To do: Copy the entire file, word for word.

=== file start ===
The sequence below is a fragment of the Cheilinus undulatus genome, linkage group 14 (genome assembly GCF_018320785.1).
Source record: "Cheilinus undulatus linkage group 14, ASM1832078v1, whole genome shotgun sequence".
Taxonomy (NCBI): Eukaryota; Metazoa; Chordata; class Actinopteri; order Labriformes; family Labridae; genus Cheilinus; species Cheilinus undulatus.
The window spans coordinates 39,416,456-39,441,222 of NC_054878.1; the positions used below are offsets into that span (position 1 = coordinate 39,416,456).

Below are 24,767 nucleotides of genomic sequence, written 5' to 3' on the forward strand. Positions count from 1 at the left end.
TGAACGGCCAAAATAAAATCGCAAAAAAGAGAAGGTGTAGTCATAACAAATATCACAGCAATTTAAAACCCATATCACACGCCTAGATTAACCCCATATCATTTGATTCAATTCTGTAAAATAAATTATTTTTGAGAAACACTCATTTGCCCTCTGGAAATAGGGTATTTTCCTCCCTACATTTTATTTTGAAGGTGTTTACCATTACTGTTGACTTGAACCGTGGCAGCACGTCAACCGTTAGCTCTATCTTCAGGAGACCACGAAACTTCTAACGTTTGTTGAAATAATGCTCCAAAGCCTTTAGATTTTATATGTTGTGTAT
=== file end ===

The sequence below is a fragment of the Cheilinus undulatus genome, linkage group 14 (genome assembly GCF_018320785.1).
Source record: "Cheilinus undulatus linkage group 14, ASM1832078v1, whole genome shotgun sequence".
Taxonomy (NCBI): Eukaryota; Metazoa; Chordata; class Actinopteri; order Labriformes; family Labridae; genus Cheilinus; species Cheilinus undulatus.
The window spans coordinates 39,416,456-39,441,222 of NC_054878.1; the positions used below are offsets into that span (position 1 = coordinate 39,416,456).

Below are 24,767 nucleotides of genomic sequence, written 5' to 3' on the forward strand. Positions count from 1 at the left end.
TGAACGGCCAAAATAAAATCGCAAAAAAGAGAAGGTGTAGTCATAACAAATATCACAGCAATTTAAAACCCATATCACACGCCTAGATTAACCCCATATCATTTGATTCAATTCTGTAAAATAAATTATTTTTGAGAAACACTCATTTGCCCTCTGGAAATAGGGTATTTTCCTCCCTACATTTTATTTTGAAGGTGTTTACCATTACTGTTGACTTGAACCGTGGCAGCACGTCAACCGTTAGCTCTATCTTCAGGAGACCACGAAACTTCTAACGTTTGTTGAAATAATGCTCCAAAGCCTTTAGATTTTATATGTTGTGTAT